In so many words, the McCarthy campaign has accused Wilson of trying to sabotage the Clean Water Act, of turning his back on asbestos-ridden schools and of encouraging the slaughter of dolphins by commercial fishermen.
However, Wilson’s record on those issues and others is not as clear-cut as McCarthy contends.
For example, the national League of Conservation Voters approved of Wilson’s most recent vote on clean water legislation. Wilson voted in favor of a bill authorizing $20 billion in federal funds for construction of new sewage treatment plants and water pollution control facilities.
But two years ago, the league faulted Wilson for voting for an amendment that restricted the U.S. Environmental Protection Agency’s ability to enforce the Clean Water Act in states where local enforcement was inadequate.
At different times, Wilson has voted both for and against legislation authorizing federal funds to remove asbestos from schools. The asbestos funding usually was included in catchall spending bills, and Wilson, who is a fiscal conservative, says that when he voted ‘no’ he was objecting to aspects of the legislation that were not related to asbestos funding.
Wilson is from San Diego, the home port of most of the U.S. tuna fleet, and he has opposed efforts to lower the number of dolphins that the fishermen can legally kill. The dolphins die when they become enmeshed in nets meant for tuna.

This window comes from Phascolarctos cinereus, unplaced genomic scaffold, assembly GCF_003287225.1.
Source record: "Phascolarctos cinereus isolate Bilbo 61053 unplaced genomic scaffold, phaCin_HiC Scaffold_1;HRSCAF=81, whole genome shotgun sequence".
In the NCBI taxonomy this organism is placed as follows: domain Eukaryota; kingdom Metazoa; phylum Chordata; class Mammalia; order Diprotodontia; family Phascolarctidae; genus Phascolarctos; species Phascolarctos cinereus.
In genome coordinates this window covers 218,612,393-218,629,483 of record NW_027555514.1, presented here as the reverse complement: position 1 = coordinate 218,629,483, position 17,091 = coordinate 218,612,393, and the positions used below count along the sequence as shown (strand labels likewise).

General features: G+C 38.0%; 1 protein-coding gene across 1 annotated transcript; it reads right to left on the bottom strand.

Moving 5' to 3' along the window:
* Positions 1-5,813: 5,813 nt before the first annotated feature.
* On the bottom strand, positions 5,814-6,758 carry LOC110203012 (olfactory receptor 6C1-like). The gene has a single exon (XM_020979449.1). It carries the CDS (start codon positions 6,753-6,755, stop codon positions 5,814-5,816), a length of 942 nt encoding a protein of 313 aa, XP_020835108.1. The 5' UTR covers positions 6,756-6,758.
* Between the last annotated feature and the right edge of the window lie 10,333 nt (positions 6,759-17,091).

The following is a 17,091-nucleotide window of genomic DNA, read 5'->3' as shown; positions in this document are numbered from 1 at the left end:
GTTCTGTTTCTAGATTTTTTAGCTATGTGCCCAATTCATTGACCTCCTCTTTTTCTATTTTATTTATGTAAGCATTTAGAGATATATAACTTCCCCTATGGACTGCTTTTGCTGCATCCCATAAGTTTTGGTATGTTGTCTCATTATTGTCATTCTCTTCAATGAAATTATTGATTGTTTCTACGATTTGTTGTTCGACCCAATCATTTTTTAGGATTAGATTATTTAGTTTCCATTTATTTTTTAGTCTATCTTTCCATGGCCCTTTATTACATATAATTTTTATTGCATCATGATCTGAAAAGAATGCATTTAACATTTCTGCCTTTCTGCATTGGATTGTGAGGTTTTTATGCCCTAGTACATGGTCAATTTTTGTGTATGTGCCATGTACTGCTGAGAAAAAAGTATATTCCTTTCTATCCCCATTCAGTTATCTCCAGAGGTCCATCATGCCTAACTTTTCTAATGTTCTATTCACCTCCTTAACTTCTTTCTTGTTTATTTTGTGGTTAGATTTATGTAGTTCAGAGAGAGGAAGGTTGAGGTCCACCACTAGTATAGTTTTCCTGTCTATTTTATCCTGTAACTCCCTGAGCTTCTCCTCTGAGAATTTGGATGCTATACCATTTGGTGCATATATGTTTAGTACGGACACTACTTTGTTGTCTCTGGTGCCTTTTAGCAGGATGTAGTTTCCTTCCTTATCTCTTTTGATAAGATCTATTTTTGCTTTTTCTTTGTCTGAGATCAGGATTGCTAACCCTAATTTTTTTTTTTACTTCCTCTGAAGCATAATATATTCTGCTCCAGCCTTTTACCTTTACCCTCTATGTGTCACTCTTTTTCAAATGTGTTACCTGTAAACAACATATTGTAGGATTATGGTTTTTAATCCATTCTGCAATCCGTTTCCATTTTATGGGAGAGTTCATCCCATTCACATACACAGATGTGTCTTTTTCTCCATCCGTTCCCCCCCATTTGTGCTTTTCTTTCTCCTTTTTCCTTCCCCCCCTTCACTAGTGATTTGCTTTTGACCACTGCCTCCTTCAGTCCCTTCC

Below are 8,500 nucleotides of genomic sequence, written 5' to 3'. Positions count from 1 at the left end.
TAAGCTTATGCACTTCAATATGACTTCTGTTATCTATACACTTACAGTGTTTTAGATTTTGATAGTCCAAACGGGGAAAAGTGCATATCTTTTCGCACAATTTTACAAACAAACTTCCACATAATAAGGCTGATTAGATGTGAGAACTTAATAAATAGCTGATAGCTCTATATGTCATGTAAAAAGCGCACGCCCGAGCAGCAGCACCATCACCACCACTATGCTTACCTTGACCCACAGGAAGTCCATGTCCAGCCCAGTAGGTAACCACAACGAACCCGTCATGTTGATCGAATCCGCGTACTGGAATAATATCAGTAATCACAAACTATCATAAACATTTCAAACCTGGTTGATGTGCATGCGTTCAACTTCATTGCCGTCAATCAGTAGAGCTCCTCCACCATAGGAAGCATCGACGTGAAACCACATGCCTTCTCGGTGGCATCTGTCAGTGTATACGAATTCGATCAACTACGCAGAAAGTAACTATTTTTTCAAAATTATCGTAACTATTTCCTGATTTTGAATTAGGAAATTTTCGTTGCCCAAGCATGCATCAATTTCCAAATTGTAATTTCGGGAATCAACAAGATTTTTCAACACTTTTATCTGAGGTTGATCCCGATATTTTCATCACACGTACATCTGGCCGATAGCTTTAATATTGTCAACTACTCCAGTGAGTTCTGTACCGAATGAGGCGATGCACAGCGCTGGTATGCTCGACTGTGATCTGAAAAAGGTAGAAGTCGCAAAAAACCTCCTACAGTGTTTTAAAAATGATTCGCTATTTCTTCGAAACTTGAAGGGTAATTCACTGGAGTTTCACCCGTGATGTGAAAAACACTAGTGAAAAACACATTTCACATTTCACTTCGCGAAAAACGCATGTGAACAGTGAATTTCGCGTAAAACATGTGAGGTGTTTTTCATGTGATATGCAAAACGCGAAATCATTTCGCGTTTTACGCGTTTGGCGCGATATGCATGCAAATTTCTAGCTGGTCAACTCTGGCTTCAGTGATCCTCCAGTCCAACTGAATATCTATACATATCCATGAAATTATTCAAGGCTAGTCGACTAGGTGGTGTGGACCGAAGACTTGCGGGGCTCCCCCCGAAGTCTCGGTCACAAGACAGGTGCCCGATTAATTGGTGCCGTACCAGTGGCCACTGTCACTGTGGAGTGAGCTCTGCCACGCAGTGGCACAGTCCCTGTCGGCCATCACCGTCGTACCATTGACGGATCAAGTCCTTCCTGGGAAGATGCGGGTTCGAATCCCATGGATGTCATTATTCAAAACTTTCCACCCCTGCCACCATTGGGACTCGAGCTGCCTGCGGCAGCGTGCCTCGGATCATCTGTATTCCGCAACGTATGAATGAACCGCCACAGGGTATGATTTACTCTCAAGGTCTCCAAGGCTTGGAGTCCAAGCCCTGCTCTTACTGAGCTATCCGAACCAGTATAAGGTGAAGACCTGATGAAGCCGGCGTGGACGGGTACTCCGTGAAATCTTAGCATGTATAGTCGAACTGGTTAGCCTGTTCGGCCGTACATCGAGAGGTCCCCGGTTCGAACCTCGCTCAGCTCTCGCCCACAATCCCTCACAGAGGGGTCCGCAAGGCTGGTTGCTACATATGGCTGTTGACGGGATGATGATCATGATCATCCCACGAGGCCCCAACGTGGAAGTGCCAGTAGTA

Much of the campaign debate between Wilson and McCarthy has focused on safeguarding coastal waters from oil drilling, protecting state wilderness areas and regulating toxic substances.
Wilson’s mixed record in those areas draws qualified praise from environmentalists.
“To get him to be good on the environment is like pulling teeth. But if you pull hard enough, if you write enough letters and make enough noise, you can get him to take the right position,” said Dave Bunn, the director of the California Public Interest Research Group, which lobbies for environmental causes.
Most environmentalists agree that, in California, Wilson has been especially helpful in the struggle against offshore oil drilling.
“Sen. Wilson has always been on the forefront of the bipartisan delegation pursuing offshore protection. I have seen him break with his own Administration repeatedly and be effective in that regard,” said Richard Charter, who represents a coalition of coastal towns that are opposed to more drilling.
Wilson disappointed environmentalists when he refused to endorse Proposition 65, the 1986 ballot initiative that tightened the regulation of toxics. The measure won overwhelming voter approval.
On the other hand, Wilson is given credit for backing legislation he had previously opposed that allows states to impose tougher tests than the federal government on pesticides. According to some environmental groups, 60% of the pesticides on the market are not adequately tested by the federal government for their capacity to cause cancer or birth defects.
The issue that has caused the most trouble for Wilson is his refusal to back Cranston’s bill to grant wilderness protection to nearly 9 million acres in the Mojave Desert.
His position on the desert legislation, which he says would unnecessarily restrict public access to the desert, contributed to the Sierra Club’s decision last June to endorse McCarthy.